“Fool me once, shame on you. Fool me twice, shame on me.” “How many times must we forgive?” A question worthy of asking. Since we know that we offend one another, forgiveness must be part of the human experience.
“Three strikes and you’re out!” That’s the rule in baseball. Although there are rules in life, we cannot live by the letter of the law. What Jesus often did was to act like a mirror for those asking the questions. He told stories which reflected common situations. A king had a servant who owed him a huge amount and he had no way to pay the debt. That’s not unusual, especially given today’s economy. Even if we use credit cards, loan institutions, internet connections—whoever lends us money, expects payment—the majority at high interests’ rates. We are constantly bombarded with advertisement to purchase more than we need. Our capitalistic society promotes the idea that more is better. Consequently, many folks fall into the trap of going into debt. Even senior citizens fall into the trap. However, a bank will not give an 80-year-old person a 30-year loan. People who lend money expect to be repaid. And if we don’t pay back, they will come after us. However, in the story, the debt was forgiven, entirely. Originally the servant was going to be sold, along with his wife and children and all his property in exchange for what he owed. The servant begged for mercy. The king forgave him. The servant went from “My life is over, to I’m free—I do not owe a penny.” In the blink of an eye—everything changed. The turning point was the king’s mercy—the king’s compassion. The king was moved by the pain that he saw in the servant who seemed helpless at his feet.
Indeed, the servant was helpless. He had no way of paying what he owed. Who among us can pay God what we owe? Who can say that they are free of sin? Our salvation can never depend on us. We cannot afford heaven! Only through God’s compassion—through His mercy—can we hope to be saved. That’s why we get down on our knees and ask the Lord to forgive our debt, unworthy as we are. He smiles upon us and assures us that we are free. “All is forgiven. You have nothing to worry about. Go in peace.” But then we say, “Wait a minute, there’s something I forgot to mention. Something I did 20 years ago; and I just remembered. And by the way, I can’t seem to stop committing the same sin every week.” Question is: “Are we hard of hearing? Don’t we understand? The debt has been paid.” The Master does not accuse us, we are the ones who cannot let go of the past.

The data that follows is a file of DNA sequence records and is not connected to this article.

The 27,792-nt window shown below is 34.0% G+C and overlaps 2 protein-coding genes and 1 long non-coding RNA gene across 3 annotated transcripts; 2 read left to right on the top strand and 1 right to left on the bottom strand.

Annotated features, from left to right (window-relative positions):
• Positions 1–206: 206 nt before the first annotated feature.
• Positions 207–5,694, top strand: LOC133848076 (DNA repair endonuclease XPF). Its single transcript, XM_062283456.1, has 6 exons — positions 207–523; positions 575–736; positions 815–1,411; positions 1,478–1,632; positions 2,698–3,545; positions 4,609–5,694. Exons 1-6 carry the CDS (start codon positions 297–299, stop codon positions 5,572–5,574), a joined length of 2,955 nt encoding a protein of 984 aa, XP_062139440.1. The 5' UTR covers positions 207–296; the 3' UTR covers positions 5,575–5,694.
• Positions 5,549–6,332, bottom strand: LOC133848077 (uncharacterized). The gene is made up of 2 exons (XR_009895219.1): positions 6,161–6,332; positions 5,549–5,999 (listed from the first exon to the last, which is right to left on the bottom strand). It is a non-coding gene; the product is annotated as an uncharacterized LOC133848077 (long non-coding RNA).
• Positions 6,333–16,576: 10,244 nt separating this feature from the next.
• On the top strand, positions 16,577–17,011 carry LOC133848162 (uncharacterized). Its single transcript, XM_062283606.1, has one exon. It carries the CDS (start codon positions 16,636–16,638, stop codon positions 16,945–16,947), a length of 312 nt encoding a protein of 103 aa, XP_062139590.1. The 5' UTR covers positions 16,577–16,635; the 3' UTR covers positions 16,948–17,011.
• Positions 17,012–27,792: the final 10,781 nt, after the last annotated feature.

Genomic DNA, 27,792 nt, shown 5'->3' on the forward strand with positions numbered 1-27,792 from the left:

Since we have difficulty forgiving ourselves, we have difficulty forgiving others. Just like the servant in the story. He found the compassion of the master too good to be true. He knew that he was undeserving. His unworthiness gave rise to doubt. He thought, “Perhaps his master might change his mind.” He was given the opportunity to be compassionate to a fellow servant but he refused. We usually distrust in others what we distrust in ourselves. Obviously, the servant had cheated, stolen, embezzled his master’s goods. He projected his inadequacies on a fellow servant who owed him only a small amount. The punishment that was threatened upon him became a reality for the servant who was at his mercy. The discrepancy is obvious. We are forced to look at ourselves. It’s not fiction. The story is about us. God forgives us, over and over. Yet, we hold on to grudges. Doesn’t work! We must forgive as we want to be forgiven, or we can’t pray the “Our Father.” When we hold on to resentments, we hurt ourselves.
Forgiveness is an act of the will, like love. We want to reflect the forgiveness that we have received from the Master.